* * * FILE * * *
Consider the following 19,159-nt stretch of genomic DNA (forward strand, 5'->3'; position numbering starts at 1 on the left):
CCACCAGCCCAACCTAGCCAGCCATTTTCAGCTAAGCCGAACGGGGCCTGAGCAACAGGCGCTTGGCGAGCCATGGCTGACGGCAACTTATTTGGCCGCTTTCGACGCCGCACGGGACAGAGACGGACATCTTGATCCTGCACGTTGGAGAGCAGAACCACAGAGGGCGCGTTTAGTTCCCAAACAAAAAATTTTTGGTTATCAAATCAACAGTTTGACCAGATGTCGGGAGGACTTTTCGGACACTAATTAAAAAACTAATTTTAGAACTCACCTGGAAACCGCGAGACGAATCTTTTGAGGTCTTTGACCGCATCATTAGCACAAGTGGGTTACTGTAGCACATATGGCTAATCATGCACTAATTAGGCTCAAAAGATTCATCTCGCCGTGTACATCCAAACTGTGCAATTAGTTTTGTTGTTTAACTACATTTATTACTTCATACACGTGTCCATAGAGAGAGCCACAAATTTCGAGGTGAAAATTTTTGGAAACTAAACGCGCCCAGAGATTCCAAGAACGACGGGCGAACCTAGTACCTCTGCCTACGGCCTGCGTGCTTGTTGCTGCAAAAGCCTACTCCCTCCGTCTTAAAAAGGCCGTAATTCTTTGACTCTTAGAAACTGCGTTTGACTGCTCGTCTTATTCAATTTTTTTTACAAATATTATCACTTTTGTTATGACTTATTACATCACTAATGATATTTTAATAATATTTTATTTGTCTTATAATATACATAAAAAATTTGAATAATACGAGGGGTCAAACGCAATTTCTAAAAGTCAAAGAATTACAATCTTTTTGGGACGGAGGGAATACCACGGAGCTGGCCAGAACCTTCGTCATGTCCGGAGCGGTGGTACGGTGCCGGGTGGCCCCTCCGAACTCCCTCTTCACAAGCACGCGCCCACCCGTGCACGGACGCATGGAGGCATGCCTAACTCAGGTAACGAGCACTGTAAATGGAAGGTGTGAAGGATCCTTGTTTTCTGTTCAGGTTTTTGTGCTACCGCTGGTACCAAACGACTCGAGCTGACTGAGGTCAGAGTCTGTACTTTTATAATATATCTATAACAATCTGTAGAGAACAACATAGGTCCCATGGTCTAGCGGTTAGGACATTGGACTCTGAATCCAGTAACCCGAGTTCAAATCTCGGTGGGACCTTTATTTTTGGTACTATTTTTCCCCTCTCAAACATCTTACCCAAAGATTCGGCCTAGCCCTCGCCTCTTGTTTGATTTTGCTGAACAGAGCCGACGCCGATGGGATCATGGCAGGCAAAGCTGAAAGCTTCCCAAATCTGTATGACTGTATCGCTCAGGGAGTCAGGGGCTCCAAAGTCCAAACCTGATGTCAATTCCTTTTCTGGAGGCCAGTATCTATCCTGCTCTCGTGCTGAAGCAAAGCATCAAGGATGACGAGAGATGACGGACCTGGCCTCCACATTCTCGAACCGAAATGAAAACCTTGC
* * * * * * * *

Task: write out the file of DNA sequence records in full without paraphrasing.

Consider the following 19,159-nt stretch of genomic DNA (forward strand, 5'->3'; position numbering starts at 1 on the left):
CCACCAGCCCAACCTAGCCAGCCATTTTCAGCTAAGCCGAACGGGGCCTGAGCAACAGGCGCTTGGCGAGCCATGGCTGACGGCAACTTATTTGGCCGCTTTCGACGCCGCACGGGACAGAGACGGACATCTTGATCCTGCACGTTGGAGAGCAGAACCACAGAGGGCGCGTTTAGTTCCCAAACAAAAAATTTTTGGTTATCAAATCAACAGTTTGACCAGATGTCGGGAGGACTTTTCGGACACTAATTAAAAAACTAATTTTAGAACTCACCTGGAAACCGCGAGACGAATCTTTTGAGGTCTTTGACCGCATCATTAGCACAAGTGGGTTACTGTAGCACATATGGCTAATCATGCACTAATTAGGCTCAAAAGATTCATCTCGCCGTGTACATCCAAACTGTGCAATTAGTTTTGTTGTTTAACTACATTTATTACTTCATACACGTGTCCATAGAGAGAGCCACAAATTTCGAGGTGAAAATTTTTGGAAACTAAACGCGCCCAGAGATTCCAAGAACGACGGGCGAACCTAGTACCTCTGCCTACGGCCTGCGTGCTTGTTGCTGCAAAAGCCTACTCCCTCCGTCTTAAAAAGGCCGTAATTCTTTGACTCTTAGAAACTGCGTTTGACTGCTCGTCTTATTCAATTTTTTTTACAAATATTATCACTTTTGTTATGACTTATTACATCACTAATGATATTTTAATAATATTTTATTTGTCTTATAATATACATAAAAAATTTGAATAATACGAGGGGTCAAACGCAATTTCTAAAAGTCAAAGAATTACAATCTTTTTGGGACGGAGGGAATACCACGGAGCTGGCCAGAACCTTCGTCATGTCCGGAGCGGTGGTACGGTGCCGGGTGGCCCCTCCGAACTCCCTCTTCACAAGCACGCGCCCACCCGTGCACGGACGCATGGAGGCATGCCTAACTCAGGTAACGAGCACTGTAAATGGAAGGTGTGAAGGATCCTTGTTTTCTGTTCAGGTTTTTGTGCTACCGCTGGTACCAAACGACTCGAGCTGACTGAGGTCAGAGTCTGTACTTTTATAATATATCTATAACAATCTGTAGAGAACAACATAGGTCCCATGGTCTAGCGGTTAGGACATTGGACTCTGAATCCAGTAACCCGAGTTCAAATCTCGGTGGGACCTTTATTTTTGGTACTATTTTTCCCCTCTCAAACATCTTACCCAAAGATTCGGCCTAGCCCTCGCCTCTTGTTTGATTTTGCTGAACAGAGCCGACGCCGATGGGATCATGGCAGGCAAAGCTGAAAGCTTCCCAAATCTGTATGACTGTATCGCTCAGGGAGTCAGGGGCTCCAAAGTCCAAACCTGATGTCAATTCCTTTTCTGGAGGCCAGTATCTATCCTGCTCTCGTGCTGAAGCAAAGCATCAAGGATGACGAGAGATGACGGACCTGGCCTCCACATTCTCGAACCGAAATGAAAACCTTGC